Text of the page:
The East Lake Courts public housing complex was undertaken during the Great Depression in Chattanooga, Tennessee with the assistance of funds provided by the United States Housing Authority (USHA). East Lake Courts was constructed in a “restrained Colonial Revival Style” (Van West, p. 138) containing 437 units on 35 acres. The total cost for East Lake (White only) and nearby College Hill Courts (Black only) was $3.8 million. The facility was renovated during the 1990s and remained in use as of September 2014, when plans to demolish or sell were announced.
The College Hill Courts public housing complex was undertaken during the Great Depression in Chattanooga, Tennessee with the assistance of funds provided by the United States Housing Authority (USHA). College Hill Courts (black only), 497 units on 20 acres, was constructed in the “restrained Colonial Revival style” (Van West, p. 138) at the same time as nearby East Lake Courts (white only). Combined cost for both projects was $3.8 million. College Hill Courts remained in use until at least September 2014 when the housing authority announced plans to demolish or close the project.
The Andrew Jackson Courts public housing complex was undertaken in Nashville, Tennessee following the passage of the Housing Act of 1937 and establishment of the United States Housing Authority (USHA). The USHA worked in conjunction with the Public Works Administration (PWA) in providing funds for local housing development projects, two of which were the segregated communities of Cheatham Place and Andrew Jackson Courts.
The rowhouse appearance, clustered two-story houses were constructed for African American residents. The 398 unit buildings cost $1,890,000. They remain in use today.
The Cheatham Place public housing complex was undertaken in Nashville, Tennessee following the passage of the Housing Act of 1937 and establishment of the United States Housing Authority (USHA). The USHA worked in conjunction with the Public Works Administration (PWA) in providing funds for local housing development projects, two of which were the segregated communities of Cheatham Place and Andrew Jackson Court.
The Cheatham Place project was a Colonial Revival Style Community Building centered the 352 apartments of 2, 3, and 4 room units, located on 21 acres. The complex was constructed for white families, at a total cost of $2,000,000. Many features of the original complex remain and are in use.
One of Memphis’ first two public housing ventures was Dixie Homes, built for African American residents, after the Memphis Housing Authority was established in 1935. “Memphis became the second city in the nation, following New York, to establish a local housing authority” following the establishment of the Federal Housing Administration (FHA) in 1934.
Consisting of 633 units, the project cost $3,400,000 for both facilities–the first was constructed for whites in keeping with the South’s segregation policies. Dixie Homes was constructed following demolition of the Quimby Bayou swamp area slums, and was designed in the two-story, commons area block-style meant to encourage a sense of community. Dixie Homes was demolished in 2006.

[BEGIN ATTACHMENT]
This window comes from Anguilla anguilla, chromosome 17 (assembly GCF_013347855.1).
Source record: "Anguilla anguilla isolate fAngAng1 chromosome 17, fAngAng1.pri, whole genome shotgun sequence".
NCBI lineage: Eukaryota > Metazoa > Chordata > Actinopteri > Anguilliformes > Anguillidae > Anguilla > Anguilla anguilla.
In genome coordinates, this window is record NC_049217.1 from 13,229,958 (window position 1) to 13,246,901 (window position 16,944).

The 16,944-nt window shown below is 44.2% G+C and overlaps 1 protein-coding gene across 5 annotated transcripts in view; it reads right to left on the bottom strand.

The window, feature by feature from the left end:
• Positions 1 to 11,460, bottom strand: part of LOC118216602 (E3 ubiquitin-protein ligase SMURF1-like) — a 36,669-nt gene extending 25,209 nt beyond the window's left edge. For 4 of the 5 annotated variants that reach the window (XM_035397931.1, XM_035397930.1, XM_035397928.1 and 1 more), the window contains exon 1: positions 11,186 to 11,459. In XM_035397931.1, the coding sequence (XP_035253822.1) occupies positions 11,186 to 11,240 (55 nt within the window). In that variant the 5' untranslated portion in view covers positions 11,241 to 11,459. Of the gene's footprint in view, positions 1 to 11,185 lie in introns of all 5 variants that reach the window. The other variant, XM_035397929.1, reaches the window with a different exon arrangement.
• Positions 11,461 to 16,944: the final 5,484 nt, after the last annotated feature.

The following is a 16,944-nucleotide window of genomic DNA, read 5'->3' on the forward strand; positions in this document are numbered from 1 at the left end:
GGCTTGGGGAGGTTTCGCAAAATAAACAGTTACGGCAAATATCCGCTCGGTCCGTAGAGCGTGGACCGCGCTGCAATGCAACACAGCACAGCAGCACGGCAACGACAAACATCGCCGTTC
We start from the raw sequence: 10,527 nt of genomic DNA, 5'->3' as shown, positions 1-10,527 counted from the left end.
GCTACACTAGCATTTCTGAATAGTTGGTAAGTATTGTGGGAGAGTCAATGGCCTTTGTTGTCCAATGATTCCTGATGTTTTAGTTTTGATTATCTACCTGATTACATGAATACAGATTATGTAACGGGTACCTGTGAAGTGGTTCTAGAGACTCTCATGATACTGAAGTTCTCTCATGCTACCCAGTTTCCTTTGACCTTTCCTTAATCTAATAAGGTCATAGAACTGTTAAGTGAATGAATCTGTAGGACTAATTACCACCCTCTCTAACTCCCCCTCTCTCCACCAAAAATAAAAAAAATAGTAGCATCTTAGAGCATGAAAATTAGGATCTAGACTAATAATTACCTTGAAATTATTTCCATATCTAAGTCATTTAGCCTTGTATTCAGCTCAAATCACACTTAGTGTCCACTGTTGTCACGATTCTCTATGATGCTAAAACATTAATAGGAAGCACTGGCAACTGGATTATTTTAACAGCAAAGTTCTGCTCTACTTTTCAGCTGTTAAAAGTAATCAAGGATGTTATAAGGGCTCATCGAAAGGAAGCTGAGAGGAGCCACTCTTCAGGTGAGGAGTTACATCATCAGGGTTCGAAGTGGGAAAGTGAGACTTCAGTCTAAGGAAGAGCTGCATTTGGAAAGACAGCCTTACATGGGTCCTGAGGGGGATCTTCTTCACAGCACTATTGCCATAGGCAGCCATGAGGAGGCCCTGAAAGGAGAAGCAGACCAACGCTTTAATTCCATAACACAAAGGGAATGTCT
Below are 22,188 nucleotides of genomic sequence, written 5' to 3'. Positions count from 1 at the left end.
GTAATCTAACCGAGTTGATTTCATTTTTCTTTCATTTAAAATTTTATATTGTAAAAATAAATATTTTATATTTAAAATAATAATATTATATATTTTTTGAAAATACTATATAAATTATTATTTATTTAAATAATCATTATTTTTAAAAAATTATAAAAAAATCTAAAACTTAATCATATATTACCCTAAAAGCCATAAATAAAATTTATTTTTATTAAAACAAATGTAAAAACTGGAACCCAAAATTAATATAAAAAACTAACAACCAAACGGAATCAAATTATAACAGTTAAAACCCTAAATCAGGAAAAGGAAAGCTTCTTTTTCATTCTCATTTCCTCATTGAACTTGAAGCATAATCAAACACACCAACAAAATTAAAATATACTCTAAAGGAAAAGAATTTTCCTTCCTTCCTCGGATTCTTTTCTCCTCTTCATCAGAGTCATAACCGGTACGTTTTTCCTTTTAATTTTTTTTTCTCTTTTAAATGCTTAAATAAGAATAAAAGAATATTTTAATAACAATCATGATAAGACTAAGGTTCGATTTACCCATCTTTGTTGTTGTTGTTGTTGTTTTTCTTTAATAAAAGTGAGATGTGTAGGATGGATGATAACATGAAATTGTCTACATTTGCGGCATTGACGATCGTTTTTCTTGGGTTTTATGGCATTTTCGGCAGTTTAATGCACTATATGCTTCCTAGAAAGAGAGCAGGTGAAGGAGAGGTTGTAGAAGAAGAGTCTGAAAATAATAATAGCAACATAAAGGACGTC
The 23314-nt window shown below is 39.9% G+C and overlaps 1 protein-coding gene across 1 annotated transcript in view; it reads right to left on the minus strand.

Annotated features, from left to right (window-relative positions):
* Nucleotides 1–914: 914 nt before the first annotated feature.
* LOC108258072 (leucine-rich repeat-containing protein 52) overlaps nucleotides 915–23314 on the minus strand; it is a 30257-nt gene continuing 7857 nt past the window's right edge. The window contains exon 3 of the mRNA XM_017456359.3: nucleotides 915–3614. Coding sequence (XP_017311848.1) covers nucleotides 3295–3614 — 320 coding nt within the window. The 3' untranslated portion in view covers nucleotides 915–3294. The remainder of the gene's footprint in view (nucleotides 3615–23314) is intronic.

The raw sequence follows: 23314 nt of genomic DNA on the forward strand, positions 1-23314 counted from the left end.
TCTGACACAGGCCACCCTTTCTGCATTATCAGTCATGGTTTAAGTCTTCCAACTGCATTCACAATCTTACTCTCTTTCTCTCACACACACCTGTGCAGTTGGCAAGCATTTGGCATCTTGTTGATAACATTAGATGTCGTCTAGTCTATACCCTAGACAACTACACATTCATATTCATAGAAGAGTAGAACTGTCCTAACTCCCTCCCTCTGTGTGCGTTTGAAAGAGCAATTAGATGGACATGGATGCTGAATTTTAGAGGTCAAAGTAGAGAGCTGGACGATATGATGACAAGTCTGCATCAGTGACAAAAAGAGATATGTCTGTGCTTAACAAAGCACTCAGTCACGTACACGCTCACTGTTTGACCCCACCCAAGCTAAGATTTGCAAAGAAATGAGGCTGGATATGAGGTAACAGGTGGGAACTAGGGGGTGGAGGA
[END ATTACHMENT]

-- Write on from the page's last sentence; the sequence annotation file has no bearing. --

The federal government’s foray into urban redevelopment that began under the New Deal reshaped cities across America—with mixed success. The Public Works Administration (PWA) began clearing slums in many cities in 1934, but work was temporarily halted after a Supreme Court ruling in 1935 prevented the federal government from condemning private property for low-cost housing. That left the housing projects to local control.
Memphis, Tennessee was one of the first cities in the nation to pick up the banner of housing for its poor. It chose two rundown, crowded neighborhoods—uptown Memphis and Quimby Bayou—to site the first two of five public housing projects paid for with New Deal funds.
Public housing was subject to local segregation laws, and Lauderdale Courts, one of the first such housing projects in the nation, was for whites only. Constructed in 1938, Lauderdale Courts’ Colonial Revival-style apartment buildings were arranged around a common area and connected via bisecting walkways, a design feature meant to foster community relationships. But by mid-1990s Lauderdale Courts was deemed derelict. What ultimately saved it from the wrecking ball was unit #328—home to a teenaged Elvis Presley and his parents from 1949 until 1953.
Elvis fans forged partnerships with local preservationists, historians, and developers to save Lauderdale Courts and transform it into mixed-income housing. After a $36 million rehab it reopened in July 2004 as Uptown Square, with 347 apartment homes. It is one of the few New Deal housing developments still in existence and is listed on the National Register of Historic Places. The office still bears the PWA plaque. Dixie Homes opened in 1938 for black families. It featured two-story apartment-style homes with balconies and a commons, meant to encourage community building. Dixie Homes was demolished in 2006. LeMoyne Gardens, constructed in 1941 for black families, was demolished in the 1990s despite having been listed on the National Register of Historic Places.
The fate of Memphis’s two other New Deal housing projects is still in play. Lamar Terrace, built in 1940 for whites, is undergoing redevelopment as University Place, mixed-income housing. The fate of William H. Foote Homes, constructed for blacks in 1940, is in Limbo. The City had planned to raze it and redevelop the area for mixed-income housing. But a grassroots organization in the Vance neighborhood, opposed the plan, which it said would disperse longtime residents.
Recently, the group convinced the City to put the demolition on hold in order to consider the community’s own proposal, which calls for renovation, not removal, of these homes. The group is holding fast to the original New Deal vision of fostering relationships within a community.